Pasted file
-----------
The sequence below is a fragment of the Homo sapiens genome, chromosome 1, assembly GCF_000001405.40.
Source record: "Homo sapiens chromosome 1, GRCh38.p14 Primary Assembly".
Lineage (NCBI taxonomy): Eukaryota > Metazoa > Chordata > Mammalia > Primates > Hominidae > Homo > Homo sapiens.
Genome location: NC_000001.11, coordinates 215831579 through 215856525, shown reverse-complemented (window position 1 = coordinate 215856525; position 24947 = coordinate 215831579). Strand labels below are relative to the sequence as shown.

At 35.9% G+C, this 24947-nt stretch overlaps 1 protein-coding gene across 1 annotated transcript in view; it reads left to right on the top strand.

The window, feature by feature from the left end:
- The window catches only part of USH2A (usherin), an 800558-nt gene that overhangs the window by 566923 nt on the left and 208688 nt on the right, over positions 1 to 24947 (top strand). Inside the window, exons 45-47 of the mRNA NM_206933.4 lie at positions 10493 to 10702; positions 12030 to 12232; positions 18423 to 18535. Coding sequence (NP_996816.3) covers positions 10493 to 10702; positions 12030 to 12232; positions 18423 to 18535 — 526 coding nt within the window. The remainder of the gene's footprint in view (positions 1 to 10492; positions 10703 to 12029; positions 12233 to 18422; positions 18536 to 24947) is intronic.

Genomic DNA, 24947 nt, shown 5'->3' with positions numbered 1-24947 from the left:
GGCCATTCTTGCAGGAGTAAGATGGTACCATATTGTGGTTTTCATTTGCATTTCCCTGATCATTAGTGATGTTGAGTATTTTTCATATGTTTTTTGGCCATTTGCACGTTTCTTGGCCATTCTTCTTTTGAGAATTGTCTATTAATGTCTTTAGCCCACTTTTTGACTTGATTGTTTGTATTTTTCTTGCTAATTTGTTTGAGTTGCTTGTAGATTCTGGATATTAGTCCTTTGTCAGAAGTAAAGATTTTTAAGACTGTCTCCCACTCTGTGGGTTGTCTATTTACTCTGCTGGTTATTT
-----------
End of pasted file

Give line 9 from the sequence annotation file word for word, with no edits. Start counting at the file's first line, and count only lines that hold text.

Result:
GGCCATTCTTGCAGGAGTAAGATGGTACCATATTGTGGTTTTCATTTGCATTTCCCTGATCATTAGTGATGTTGAGTATTTTTCATATGTTTTTTGGCCATTTGCACGTTTCTTGGCCATTCTTCTTTTGAGAATTGTCTATTAATGTCTTTAGCCCACTTTTTGACTTGATTGTTTGTATTTTTCTTGCTAATTTGTTTGAGTTGCTTGTAGATTCTGGATATTAGTCCTTTGTCAGAAGTAAAGATTTTTAAGACTGTCTCCCACTCTGTGGGTTGTCTATTTACTCTGCTGGTTATTT